In English, many things are named after a particular country – but have you ever wondered what those things are called in those countries?
1acritud feminineacrimonia feminine
- Despite some brief acrimony, a year later nothing much had changed.
- Long-term damage can be caused to children exposed to acrimony and bitterness in family breakdown.
- It was a match dripping in acrimony, disappointment and what might have been.
- Isn't it unsurprising how settling a lawsuit does nothing to settle the underlying acrimony that motivated it?
- But what should have been one of the publishing events of this year has now descended into astonishing depths of bitterness and acrimony.
- The resulting acrimony helped ensure that it would take a while to forge working alliances on the new council.
- The whole partnership then dissolved into acrimony and mistrust and legal wrangling.
- And yet we've had so much acrimony over the past few years that the public has risen up against it.
- The relationship has dissolved in acrimony as accusations are levelled by both sides.
- In the past, especially during election time, the issue of money has raised unnecessary tension and acrimony.
- The whole area was poisoned by anger and acrimony.
- And then inevitably something would go wrong, and it would end in acrimony and sometimes in lawsuits.
- There was no acrimony, and no ill-will towards the national organisation.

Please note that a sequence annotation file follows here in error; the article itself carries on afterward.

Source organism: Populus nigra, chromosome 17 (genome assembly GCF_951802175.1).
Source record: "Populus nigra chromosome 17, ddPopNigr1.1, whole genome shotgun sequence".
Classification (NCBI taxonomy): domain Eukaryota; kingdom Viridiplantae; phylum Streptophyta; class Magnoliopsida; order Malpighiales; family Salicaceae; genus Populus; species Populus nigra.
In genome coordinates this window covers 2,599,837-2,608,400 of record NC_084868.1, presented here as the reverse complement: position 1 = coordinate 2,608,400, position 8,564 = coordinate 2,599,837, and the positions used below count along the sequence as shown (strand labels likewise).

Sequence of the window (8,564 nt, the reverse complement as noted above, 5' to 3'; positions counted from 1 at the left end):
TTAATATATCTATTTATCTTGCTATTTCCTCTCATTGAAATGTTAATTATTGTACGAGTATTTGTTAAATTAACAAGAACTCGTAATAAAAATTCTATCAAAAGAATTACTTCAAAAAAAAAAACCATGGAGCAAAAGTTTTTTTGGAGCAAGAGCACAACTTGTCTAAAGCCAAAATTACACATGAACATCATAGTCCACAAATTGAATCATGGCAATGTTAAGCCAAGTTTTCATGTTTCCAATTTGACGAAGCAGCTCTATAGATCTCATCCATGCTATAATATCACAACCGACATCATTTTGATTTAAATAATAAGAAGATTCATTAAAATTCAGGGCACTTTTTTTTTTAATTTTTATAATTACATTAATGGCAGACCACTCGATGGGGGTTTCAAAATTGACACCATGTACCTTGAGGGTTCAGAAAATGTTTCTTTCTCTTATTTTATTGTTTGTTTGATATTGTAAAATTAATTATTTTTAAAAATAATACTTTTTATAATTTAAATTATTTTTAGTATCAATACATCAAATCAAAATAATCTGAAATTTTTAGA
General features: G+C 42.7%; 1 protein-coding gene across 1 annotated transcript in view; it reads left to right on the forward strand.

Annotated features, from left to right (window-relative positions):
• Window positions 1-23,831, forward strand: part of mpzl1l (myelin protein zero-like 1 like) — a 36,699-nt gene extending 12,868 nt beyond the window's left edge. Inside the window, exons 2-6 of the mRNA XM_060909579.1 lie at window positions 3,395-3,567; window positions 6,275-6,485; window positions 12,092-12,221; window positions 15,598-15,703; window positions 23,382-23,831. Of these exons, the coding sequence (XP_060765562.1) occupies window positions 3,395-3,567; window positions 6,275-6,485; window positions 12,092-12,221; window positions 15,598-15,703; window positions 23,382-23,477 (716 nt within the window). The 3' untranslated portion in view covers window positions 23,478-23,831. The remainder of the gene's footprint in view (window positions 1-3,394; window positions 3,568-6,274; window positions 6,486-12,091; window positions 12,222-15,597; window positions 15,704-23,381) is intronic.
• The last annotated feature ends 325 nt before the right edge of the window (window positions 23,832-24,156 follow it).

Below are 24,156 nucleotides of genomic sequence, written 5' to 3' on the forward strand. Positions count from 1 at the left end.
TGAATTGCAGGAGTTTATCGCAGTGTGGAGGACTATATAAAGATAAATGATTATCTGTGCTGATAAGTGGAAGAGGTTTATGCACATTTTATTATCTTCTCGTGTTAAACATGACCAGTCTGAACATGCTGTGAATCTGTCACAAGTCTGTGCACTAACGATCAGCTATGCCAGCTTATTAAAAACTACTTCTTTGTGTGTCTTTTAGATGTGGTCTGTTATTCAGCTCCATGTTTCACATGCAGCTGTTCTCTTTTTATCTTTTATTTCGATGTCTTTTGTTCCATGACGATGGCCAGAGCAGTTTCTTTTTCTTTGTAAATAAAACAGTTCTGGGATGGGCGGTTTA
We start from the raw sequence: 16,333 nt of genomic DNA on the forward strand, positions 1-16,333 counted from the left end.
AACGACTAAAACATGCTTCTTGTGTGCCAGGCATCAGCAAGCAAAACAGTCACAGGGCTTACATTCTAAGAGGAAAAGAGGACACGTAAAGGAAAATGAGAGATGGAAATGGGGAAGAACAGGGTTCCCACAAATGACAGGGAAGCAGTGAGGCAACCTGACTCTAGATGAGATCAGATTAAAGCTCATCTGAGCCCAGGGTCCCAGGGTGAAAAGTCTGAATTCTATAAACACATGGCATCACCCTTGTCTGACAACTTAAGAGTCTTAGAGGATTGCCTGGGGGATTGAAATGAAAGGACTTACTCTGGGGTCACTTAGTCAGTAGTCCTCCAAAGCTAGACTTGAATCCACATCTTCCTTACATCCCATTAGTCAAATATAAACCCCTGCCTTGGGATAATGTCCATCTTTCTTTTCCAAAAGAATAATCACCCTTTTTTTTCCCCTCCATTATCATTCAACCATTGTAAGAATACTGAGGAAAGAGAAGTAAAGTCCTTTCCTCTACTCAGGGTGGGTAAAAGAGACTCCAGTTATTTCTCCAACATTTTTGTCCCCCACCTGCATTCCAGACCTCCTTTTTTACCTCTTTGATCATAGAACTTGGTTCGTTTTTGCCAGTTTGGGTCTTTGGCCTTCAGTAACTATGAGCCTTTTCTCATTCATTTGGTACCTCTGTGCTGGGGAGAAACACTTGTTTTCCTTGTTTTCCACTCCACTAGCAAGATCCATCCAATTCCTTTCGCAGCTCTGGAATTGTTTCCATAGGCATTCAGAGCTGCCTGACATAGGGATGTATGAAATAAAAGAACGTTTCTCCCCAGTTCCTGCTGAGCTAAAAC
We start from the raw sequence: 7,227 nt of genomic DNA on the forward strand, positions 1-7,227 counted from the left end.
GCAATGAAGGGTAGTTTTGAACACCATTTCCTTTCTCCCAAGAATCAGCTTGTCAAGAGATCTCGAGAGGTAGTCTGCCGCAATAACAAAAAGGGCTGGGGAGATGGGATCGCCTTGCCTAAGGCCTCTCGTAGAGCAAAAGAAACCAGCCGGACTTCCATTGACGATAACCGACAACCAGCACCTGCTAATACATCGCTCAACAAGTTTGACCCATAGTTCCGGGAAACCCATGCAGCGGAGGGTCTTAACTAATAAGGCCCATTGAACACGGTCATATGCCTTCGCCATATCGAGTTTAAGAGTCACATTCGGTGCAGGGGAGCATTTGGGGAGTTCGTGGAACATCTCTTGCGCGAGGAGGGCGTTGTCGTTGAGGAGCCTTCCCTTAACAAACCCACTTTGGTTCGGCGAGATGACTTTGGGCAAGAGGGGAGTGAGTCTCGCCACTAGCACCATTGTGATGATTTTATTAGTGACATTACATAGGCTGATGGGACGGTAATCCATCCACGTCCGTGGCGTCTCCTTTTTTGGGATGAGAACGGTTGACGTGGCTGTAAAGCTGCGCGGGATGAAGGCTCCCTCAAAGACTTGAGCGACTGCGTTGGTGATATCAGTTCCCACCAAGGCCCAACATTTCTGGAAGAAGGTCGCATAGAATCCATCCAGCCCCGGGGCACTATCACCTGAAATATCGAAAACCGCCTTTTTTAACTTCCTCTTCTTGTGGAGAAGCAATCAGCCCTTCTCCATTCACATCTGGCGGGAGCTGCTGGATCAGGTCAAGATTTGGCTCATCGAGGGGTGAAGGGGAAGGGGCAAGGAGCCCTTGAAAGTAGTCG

- For this relationship is, in practice, fraught with mutual antagonism and conducted through mutual acrimony.
- Large disparities in the contributions member nations were expected to make to the EU budget caused no small amount of acrimony.
- Money can't buy you love, sang the Beatles but what's clear is it can certainly create a lot of acrimony where love once existed.
- The band split up earlier this year amid bitterness and acrimony.
- It's only recently and as a result of all the bitter acrimony that he realised that they can't sort it out.
- I really believe that it is better for couples to separate as amicably as possible and give their children a chance to grow up without daily misery and acrimony.
- Whatever the outcome of this particular dispute, though, these homes have to be built somewhere and the less acrimony with which it can be done the better.
English has borrowed many of the following foreign expressions of parting, so you’ve probably encountered some of these ways to say goodbye in other languages.
Many words formed by the addition of the suffix –ster are now obsolete - which ones are due a resurgence?
As their breed names often attest, dogs are a truly international bunch. Let’s take a look at 12 different dog breed names and their backstories.